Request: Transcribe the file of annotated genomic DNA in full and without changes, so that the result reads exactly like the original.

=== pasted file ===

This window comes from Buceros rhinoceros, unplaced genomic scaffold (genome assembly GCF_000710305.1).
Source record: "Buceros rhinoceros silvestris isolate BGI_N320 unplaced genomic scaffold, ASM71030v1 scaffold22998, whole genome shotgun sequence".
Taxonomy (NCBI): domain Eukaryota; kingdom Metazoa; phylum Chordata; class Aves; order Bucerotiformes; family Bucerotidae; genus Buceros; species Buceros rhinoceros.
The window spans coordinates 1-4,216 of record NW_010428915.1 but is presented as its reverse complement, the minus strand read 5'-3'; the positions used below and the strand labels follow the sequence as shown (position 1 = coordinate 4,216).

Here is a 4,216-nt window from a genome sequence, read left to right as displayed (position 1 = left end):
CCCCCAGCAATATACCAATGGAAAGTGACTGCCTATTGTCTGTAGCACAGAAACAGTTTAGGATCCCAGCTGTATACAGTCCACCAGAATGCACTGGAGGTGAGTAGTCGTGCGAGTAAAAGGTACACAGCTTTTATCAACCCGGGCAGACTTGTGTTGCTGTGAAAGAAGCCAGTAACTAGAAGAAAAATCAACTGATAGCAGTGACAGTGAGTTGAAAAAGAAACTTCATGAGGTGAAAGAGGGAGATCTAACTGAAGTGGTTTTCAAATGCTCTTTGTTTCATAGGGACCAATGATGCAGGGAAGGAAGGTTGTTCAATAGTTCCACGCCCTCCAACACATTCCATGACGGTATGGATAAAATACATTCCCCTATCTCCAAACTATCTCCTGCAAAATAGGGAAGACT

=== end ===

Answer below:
This window comes from Buceros rhinoceros, unplaced genomic scaffold (genome assembly GCF_000710305.1).
Source record: "Buceros rhinoceros silvestris isolate BGI_N320 unplaced genomic scaffold, ASM71030v1 scaffold22998, whole genome shotgun sequence".
Taxonomy (NCBI): domain Eukaryota; kingdom Metazoa; phylum Chordata; class Aves; order Bucerotiformes; family Bucerotidae; genus Buceros; species Buceros rhinoceros.
The window spans coordinates 1-4,216 of record NW_010428915.1 but is presented as its reverse complement, the minus strand read 5'-3'; the positions used below and the strand labels follow the sequence as shown (position 1 = coordinate 4,216).

Here is a 4,216-nt window from a genome sequence, read left to right as displayed (position 1 = left end):
CCCCCAGCAATATACCAATGGAAAGTGACTGCCTATTGTCTGTAGCACAGAAACAGTTTAGGATCCCAGCTGTATACAGTCCACCAGAATGCACTGGAGGTGAGTAGTCGTGCGAGTAAAAGGTACACAGCTTTTATCAACCCGGGCAGACTTGTGTTGCTGTGAAAGAAGCCAGTAACTAGAAGAAAAATCAACTGATAGCAGTGACAGTGAGTTGAAAAAGAAACTTCATGAGGTGAAAGAGGGAGATCTAACTGAAGTGGTTTTCAAATGCTCTTTGTTTCATAGGGACCAATGATGCAGGGAAGGAAGGTTGTTCAATAGTTCCACGCCCTCCAACACATTCCATGACGGTATGGATAAAATACATTCCCCTATCTCCAAACTATCTCCTGCAAAATAGGGAAGACT